Does the socializing process described in the educational system bring out the Philosopher- King's nature? Are Socrates's and Thrasymachus's views of ruling compatible?

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Ashley Kannan | Middle School Teacher | (Level 3) Distinguished Educator

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Plato describes the socialization process through which the philosopher- king understands "the good."  The Socratic dialogue method illuminates understanding within the individual.  The dialectic of questioning values, and understanding through critical thinking the nature of truth that reveals "the good" is the socialization process that Socrates believes lies at the heart of education.  It is for this reason that Socrates describes the socialization process in education as geared towards this end:  "When it comes to good things, no one is satisfied with what is opined to be so but each seeks the things that are."  The philosopher- king is meant to understand the nature of the forms, the perfected realization of ideas, making them distinctive from the other classes of citizens.  The socialization process and the dialectic that reveals understanding such truth is what lies at the heart of the philosopher- king:  

When it fixes itself on that which is illumined by truth and that which is, it intellects, knows, and appears to possess intelligence. But when it fixes itself on that which is mixed with darkness, on coming into being and passing away, it opines and is dimmed, changing opinions up and down and seems at such times not to possess intelligence.

In this recognition, Socrates suggests that the philosopher- king's true nature is illuminated because it has realized the presence of the forms, almost as one acknowledges the presence of the sun as the "source of the seasons and the years, and is the steward of all things in the visible place, and is in a certain way the cause of all those things he and his companions had been seeing."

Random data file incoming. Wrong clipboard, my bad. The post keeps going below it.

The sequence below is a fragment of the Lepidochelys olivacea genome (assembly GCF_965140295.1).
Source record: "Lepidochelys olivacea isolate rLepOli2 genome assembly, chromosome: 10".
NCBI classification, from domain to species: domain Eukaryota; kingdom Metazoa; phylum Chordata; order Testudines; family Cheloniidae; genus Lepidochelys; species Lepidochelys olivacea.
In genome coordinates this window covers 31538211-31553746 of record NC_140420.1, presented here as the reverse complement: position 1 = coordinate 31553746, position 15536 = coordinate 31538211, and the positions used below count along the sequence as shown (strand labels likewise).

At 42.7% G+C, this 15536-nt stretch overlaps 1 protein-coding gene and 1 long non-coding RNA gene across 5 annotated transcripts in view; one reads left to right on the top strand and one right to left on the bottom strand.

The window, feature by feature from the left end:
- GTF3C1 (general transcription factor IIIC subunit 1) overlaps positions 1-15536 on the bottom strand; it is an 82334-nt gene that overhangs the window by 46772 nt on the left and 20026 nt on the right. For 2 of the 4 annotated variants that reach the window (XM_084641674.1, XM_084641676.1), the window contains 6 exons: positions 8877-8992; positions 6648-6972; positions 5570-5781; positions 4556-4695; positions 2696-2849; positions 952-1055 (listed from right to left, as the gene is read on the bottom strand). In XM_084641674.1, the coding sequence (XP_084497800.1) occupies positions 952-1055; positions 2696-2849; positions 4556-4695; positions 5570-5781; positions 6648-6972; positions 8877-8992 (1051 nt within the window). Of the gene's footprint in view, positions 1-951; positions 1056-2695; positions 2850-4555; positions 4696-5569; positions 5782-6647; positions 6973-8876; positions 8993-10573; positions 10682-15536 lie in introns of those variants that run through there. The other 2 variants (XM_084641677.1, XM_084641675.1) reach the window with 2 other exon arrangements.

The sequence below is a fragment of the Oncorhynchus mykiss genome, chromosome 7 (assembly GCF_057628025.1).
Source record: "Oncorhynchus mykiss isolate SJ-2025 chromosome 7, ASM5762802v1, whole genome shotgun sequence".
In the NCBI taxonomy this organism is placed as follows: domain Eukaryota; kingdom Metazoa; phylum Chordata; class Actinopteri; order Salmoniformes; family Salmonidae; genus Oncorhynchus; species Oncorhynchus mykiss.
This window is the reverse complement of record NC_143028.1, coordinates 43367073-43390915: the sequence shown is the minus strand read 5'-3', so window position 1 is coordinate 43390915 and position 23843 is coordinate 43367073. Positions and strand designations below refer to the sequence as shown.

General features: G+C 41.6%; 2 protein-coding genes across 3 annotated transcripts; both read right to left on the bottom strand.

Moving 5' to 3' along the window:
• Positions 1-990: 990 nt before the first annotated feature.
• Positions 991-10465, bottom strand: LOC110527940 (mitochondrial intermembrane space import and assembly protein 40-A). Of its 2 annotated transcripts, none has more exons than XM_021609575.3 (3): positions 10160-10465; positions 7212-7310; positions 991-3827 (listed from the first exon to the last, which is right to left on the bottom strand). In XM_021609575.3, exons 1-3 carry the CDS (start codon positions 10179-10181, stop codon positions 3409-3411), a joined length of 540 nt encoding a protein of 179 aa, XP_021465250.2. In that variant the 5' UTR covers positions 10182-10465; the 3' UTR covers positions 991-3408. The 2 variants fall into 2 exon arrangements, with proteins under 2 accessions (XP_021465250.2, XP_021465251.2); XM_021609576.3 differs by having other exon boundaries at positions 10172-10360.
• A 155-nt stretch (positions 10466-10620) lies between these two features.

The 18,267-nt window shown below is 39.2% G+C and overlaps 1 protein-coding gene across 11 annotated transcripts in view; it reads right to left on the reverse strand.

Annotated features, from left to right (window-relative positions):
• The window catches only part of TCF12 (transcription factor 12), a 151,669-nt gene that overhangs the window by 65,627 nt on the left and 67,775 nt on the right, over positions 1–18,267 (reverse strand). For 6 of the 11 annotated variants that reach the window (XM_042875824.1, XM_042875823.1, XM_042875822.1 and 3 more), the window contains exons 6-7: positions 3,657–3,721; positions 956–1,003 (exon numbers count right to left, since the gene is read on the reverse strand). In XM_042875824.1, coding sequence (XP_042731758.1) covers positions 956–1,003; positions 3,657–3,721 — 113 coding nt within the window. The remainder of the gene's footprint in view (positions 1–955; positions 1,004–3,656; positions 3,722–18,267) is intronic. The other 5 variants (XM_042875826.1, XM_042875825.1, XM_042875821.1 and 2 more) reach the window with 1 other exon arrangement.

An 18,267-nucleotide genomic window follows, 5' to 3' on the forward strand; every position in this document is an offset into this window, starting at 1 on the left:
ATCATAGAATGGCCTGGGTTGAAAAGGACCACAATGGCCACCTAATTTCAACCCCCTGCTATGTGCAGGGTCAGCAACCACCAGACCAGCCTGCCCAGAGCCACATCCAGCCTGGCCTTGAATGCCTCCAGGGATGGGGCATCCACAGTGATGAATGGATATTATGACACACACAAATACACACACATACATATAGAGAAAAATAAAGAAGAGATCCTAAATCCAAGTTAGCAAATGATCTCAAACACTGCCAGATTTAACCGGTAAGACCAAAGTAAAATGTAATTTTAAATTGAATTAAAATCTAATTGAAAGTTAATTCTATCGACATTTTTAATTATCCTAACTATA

For Socrates, the socialization process that illuminates truth in education as an absolute and transcendent quality makes his position different than Thrasymachus.  Socrates operates in the realm of the transcendent.  His desire to illuminate the pursuit of "the good" in terms of the forms puts him in a different camp than Thrasymachus, who is more about the idea of what power can constitute.  Thrasymachus is of the belief that "justice is the advantage of the stronger" and that "injustice, if it is on a large enough scale, is stronger, freer, and more masterly than justice."  For Thrasymachus, the embrace of the temporal and contingent bear more importance than Socrates' reverence for that which is universal and transcendent.  Put another way, Thrasymachus's view of ruling embraces the idea that there might be constant change based on the acquisition of power and the need to be "stronger" and "freer."  In Socrates' view, the reality is that once the philosopher- king has been realized and their reverence of the forms is demonstrated, change is not needed.  Terms like "power" and "stronger" are almost moot in this understanding.  It is here in which there might be some difficulty in seeking to reconcile both visions of ruling and leadership.  Even though it becomes clear that by Book VI, Socrates suggests that he and Thrasymachus "have just become friends, though we weren't even enemies before," their fundamentally different views of leadership evoke tension.

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